Im Focus: Giant Magnetic Fields in the Universe

Astronomers from Bonn and Tautenburg in Thuringia (Germany) used the 100-m radio telescope at Effelsberg to observe several galaxy clusters. At the edges of these large accumulations of dark matter, stellar systems (galaxies), hot gas, and charged particles, they found magnetic fields that are exceptionally ordered over distances of many million light years. This makes them the most extended magnetic fields in the universe known so far.

The results will be published on March 22 in the journal „Astronomy & Astrophysics“.

Galaxy clusters are the largest gravitationally bound structures in the universe. With a typical extent of about 10 million light years, i.e. 100 times the...

Im Focus: Tracing down linear ubiquitination

Researchers at the Goethe University Frankfurt, together with partners from the University of Tübingen in Germany and Queen Mary University as well as Francis Crick Institute from London (UK) have developed a novel technology to decipher the secret ubiquitin code.

Ubiquitin is a small protein that can be linked to other cellular proteins, thereby controlling and modulating their functions. The attachment occurs in many...

Im Focus: Perovskite edges can be tuned for optoelectronic performance

Layered 2D material improves efficiency for solar cells and LEDs

In the eternal search for next generation high-efficiency solar cells and LEDs, scientists at Los Alamos National Laboratory and their partners are creating...

Im Focus: Polymer-coated silicon nanosheets as alternative to graphene: A perfect team for nanoelectronics

Silicon nanosheets are thin, two-dimensional layers with exceptional optoelectronic properties very similar to those of graphene. Albeit, the nanosheets are less stable. Now researchers at the Technical University of Munich (TUM) have, for the first time ever, produced a composite material combining silicon nanosheets and a polymer that is both UV-resistant and easy to process. This brings the scientists a significant step closer to industrial applications like flexible displays and photosensors.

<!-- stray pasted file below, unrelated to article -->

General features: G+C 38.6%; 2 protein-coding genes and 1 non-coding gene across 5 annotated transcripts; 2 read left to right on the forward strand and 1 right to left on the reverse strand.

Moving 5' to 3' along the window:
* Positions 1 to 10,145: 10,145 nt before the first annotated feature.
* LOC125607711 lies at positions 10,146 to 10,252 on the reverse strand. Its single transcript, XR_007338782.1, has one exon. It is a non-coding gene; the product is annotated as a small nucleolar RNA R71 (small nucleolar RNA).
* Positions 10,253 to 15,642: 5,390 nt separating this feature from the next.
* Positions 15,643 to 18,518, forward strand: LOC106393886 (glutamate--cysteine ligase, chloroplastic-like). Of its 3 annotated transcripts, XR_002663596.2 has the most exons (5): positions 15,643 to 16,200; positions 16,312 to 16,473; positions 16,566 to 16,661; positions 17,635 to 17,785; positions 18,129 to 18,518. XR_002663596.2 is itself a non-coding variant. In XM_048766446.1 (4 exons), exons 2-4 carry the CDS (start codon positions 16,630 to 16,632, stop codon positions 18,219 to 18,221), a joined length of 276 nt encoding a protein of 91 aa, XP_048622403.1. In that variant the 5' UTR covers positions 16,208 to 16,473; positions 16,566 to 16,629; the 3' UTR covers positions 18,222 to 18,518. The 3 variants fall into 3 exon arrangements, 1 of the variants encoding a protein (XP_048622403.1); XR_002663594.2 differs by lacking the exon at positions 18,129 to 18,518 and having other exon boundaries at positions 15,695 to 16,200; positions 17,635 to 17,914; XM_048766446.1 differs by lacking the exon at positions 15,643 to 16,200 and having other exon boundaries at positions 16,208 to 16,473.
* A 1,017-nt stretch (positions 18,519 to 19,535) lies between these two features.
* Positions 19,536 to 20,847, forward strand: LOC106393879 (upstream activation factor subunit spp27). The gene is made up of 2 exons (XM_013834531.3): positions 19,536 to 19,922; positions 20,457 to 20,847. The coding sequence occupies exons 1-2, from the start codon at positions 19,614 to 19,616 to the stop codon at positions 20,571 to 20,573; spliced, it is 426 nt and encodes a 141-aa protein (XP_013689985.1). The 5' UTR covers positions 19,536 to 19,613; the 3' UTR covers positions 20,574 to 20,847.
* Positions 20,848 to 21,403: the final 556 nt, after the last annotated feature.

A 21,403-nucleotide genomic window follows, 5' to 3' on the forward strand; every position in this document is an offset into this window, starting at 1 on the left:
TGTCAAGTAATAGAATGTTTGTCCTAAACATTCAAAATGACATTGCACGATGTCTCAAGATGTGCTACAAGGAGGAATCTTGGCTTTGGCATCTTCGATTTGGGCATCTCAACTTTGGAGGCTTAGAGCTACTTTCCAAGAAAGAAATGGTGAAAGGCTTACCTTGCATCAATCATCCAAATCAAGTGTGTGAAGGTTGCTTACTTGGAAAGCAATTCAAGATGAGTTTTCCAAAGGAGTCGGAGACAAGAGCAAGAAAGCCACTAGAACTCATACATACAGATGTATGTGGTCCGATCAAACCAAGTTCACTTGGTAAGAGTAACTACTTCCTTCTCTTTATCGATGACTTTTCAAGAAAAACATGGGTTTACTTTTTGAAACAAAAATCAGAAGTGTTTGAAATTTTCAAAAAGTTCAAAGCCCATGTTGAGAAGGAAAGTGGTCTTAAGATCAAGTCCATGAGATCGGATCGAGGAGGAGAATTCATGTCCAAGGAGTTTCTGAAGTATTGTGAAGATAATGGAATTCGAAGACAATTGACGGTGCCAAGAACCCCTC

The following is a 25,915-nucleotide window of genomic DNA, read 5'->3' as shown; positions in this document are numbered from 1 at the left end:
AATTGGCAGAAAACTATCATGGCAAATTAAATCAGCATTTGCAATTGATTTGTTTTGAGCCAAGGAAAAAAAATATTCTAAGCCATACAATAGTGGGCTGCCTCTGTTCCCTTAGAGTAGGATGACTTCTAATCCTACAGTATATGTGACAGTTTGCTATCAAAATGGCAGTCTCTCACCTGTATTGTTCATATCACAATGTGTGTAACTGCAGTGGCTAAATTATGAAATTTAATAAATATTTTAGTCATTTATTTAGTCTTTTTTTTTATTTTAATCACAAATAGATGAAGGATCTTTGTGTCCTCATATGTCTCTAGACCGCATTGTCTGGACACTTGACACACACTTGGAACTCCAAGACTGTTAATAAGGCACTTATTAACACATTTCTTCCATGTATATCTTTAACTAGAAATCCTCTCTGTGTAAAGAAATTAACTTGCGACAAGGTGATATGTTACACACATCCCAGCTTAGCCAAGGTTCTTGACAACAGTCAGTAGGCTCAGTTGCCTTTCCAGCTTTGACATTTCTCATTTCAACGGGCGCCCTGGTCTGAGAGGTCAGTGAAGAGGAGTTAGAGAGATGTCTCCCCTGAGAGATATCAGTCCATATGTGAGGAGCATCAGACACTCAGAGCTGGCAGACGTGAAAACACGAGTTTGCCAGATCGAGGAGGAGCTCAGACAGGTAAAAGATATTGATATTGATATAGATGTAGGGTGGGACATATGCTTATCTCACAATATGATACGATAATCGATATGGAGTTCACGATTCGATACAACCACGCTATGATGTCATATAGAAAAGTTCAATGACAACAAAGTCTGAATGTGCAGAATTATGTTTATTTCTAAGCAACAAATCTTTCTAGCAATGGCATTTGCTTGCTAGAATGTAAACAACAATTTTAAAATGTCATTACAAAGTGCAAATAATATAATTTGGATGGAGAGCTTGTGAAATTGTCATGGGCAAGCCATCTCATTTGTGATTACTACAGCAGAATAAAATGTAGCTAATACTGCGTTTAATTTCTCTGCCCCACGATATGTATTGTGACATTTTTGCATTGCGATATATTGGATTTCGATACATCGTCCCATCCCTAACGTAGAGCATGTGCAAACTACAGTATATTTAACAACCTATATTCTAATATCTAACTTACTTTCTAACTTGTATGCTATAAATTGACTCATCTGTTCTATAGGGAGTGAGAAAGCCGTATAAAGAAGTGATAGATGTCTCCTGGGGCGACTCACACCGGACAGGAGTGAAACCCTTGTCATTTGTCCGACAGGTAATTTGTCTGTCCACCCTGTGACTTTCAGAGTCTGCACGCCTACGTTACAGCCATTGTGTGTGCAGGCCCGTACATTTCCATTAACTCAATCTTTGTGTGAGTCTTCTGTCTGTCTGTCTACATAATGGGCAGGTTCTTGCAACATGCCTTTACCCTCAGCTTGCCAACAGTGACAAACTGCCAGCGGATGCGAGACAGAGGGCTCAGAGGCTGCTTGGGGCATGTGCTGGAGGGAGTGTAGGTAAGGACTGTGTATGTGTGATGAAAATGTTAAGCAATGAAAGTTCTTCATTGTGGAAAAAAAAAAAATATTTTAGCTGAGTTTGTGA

Silicon nanosheets are thin, two-dimensional layers with exceptional optoelectronic properties very similar to those of graphene. Albeit, the nanosheets are...

Im Focus: Researchers Imitate Molecular Crowding in Cells

Enzymes behave differently in a test tube compared with the molecular scrum of a living cell. Chemists from the University of Basel have now been able to simulate these confined natural conditions in artificial vesicles for the first time. As reported in the academic journal Small, the results are offering better insight into the development of nanoreactors and artificial organelles.

Enzymes behave differently in a test tube compared with the molecular scrum of a living cell. Chemists from the University of Basel have now been able to...

All Focus news of the innovation-report >>>

Anzeige

Anzeige

Event News

International Land Use Symposium ILUS 2017: Call for Abstracts and Registration open

20.03.2017 | Event News

CONNECT 2017: International congress on connective tissue

14.03.2017 | Event News

ICTM Conference: Turbine Construction between Big Data and Additive Manufacturing

07.03.2017 | Event News

 
Latest News

Argon is not the 'dope' for metallic hydrogen

24.03.2017 | Materials Sciences

Astronomers find unexpected, dust-obscured star formation in distant galaxy

24.03.2017 | Physics and Astronomy

Gravitational wave kicks monster black hole out of galactic core

24.03.2017 | Physics and Astronomy

VideoLinks
B2B-VideoLinks
More VideoLinks >>>